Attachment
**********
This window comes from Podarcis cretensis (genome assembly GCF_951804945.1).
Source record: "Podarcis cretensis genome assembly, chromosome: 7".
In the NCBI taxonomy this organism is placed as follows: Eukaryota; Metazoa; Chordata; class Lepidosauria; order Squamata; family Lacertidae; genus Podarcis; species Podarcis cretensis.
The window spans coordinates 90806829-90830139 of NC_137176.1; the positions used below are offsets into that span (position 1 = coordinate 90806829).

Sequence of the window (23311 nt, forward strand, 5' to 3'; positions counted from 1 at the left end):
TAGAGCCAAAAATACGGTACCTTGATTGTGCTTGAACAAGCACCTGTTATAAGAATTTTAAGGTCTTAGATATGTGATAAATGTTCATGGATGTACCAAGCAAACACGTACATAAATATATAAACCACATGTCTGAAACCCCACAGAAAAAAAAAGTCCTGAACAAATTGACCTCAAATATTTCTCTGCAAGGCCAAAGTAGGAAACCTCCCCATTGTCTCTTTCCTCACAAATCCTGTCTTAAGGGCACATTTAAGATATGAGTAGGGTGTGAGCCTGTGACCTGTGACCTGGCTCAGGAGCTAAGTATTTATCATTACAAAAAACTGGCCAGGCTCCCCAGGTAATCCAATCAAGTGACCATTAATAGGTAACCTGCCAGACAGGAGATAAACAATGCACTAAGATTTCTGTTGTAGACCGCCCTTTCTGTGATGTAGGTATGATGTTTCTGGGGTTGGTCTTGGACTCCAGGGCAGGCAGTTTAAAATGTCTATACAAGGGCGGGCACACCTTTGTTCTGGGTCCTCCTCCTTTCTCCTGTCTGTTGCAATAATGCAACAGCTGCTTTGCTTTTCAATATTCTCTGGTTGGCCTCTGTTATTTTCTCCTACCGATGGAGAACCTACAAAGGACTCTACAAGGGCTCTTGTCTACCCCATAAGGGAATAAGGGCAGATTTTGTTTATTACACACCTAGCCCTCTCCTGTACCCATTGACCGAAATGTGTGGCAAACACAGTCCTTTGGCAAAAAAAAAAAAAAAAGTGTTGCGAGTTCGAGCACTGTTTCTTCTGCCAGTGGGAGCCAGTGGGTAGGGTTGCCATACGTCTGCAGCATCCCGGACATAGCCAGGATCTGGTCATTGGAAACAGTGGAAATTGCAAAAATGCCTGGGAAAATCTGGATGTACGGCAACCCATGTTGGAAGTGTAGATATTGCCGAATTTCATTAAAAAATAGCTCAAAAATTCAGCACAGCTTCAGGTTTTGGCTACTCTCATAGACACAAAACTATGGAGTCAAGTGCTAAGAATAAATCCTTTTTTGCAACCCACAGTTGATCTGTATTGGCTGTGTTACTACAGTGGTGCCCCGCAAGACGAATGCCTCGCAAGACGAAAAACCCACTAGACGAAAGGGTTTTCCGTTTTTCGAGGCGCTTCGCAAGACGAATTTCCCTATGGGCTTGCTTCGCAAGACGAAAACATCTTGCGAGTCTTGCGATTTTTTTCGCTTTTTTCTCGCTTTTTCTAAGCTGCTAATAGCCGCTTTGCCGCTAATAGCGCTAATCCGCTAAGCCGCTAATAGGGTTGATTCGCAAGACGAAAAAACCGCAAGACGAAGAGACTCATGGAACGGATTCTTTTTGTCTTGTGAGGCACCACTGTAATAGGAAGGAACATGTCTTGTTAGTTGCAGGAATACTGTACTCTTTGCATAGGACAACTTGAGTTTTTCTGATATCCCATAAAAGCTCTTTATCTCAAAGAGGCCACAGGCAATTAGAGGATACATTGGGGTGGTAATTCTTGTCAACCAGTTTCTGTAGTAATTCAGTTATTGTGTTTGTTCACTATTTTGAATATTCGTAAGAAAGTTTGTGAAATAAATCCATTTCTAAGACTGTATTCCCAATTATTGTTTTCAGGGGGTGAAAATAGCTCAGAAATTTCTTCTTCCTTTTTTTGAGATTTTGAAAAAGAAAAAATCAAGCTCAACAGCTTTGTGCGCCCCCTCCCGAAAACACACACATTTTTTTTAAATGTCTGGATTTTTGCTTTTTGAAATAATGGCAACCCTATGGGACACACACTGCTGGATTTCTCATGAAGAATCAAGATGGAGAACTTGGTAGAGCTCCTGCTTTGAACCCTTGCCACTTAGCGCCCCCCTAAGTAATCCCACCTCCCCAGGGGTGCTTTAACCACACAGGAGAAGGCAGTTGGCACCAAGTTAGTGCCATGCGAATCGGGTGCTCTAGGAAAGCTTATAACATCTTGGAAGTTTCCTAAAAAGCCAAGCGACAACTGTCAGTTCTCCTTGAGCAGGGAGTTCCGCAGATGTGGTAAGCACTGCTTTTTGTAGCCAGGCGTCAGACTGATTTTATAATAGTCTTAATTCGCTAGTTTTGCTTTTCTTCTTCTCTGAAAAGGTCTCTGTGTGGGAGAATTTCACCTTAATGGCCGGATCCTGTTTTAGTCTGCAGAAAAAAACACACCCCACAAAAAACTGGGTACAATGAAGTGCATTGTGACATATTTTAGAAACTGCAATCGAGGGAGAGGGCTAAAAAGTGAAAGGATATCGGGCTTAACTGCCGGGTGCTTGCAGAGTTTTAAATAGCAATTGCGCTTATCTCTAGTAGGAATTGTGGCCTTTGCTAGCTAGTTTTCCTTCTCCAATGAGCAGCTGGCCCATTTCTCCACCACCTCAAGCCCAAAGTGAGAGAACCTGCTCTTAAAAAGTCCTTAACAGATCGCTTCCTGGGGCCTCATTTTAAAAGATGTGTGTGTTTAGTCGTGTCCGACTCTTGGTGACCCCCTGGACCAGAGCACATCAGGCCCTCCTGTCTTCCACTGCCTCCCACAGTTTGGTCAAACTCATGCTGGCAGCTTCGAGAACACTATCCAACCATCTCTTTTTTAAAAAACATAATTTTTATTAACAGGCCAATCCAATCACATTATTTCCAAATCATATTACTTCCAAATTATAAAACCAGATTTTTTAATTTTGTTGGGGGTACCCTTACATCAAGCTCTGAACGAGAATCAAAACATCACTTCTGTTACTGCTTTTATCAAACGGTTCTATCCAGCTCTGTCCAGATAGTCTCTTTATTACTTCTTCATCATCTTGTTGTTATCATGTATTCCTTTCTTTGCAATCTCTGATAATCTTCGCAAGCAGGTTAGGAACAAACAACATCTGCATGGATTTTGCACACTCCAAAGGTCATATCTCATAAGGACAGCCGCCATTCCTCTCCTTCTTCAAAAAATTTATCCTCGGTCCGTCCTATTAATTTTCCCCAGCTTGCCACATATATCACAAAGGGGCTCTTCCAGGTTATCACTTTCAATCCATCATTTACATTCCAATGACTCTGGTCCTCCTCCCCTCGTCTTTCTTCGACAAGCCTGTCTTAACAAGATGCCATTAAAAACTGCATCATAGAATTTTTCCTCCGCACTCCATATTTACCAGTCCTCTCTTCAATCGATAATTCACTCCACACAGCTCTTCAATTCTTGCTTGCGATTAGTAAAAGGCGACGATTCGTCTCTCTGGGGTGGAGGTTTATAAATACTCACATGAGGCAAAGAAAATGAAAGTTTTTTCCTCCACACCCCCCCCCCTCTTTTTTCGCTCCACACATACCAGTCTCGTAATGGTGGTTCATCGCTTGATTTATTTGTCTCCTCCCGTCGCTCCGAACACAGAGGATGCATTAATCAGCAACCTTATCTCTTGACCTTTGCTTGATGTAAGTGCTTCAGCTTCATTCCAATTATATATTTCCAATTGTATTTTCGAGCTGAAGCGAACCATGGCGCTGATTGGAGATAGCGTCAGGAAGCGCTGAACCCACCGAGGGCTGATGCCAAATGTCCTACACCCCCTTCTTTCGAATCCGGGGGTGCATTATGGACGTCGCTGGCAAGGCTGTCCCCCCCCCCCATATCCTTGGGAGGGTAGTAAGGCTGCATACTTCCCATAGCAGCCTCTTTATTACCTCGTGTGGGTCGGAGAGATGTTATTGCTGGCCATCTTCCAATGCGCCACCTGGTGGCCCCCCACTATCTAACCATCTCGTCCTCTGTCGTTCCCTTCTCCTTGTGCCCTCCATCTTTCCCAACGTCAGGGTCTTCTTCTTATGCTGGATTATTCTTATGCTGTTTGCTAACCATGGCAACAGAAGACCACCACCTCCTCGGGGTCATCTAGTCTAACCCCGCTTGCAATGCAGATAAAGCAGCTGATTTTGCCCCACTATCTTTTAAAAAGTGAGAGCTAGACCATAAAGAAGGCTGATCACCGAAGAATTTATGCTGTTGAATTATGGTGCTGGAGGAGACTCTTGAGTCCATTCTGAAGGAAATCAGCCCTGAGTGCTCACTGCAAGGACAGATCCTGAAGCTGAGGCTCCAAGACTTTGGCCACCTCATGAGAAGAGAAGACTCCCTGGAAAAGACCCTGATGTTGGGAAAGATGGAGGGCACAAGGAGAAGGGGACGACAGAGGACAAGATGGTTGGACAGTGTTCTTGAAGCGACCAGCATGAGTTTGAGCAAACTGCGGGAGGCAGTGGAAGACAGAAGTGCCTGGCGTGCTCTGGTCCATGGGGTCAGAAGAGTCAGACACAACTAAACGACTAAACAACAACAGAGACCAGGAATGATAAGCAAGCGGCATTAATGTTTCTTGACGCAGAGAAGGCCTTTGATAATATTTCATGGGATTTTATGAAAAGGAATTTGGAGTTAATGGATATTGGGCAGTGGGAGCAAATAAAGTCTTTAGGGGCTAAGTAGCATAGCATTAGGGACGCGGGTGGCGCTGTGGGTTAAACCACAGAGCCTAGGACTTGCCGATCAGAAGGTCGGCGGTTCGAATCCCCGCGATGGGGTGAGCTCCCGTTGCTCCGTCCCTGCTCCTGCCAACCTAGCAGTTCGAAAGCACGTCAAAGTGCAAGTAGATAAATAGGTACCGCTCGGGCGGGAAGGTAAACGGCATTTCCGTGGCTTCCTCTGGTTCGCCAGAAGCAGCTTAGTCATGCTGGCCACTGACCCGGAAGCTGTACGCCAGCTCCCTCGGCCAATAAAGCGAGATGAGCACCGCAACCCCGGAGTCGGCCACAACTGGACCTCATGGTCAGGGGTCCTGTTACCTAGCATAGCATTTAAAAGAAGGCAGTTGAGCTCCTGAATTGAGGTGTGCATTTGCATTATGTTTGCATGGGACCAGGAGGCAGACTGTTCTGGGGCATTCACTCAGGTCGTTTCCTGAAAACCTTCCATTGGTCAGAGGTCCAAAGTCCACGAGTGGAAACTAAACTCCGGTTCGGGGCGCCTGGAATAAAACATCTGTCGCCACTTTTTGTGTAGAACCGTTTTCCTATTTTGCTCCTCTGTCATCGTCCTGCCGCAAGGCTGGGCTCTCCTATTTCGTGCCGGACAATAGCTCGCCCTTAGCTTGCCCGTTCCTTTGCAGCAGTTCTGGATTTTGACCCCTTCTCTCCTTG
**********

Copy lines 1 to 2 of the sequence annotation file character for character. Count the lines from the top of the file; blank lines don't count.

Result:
This window comes from Podarcis cretensis (genome assembly GCF_951804945.1).
Source record: "Podarcis cretensis genome assembly, chromosome: 7".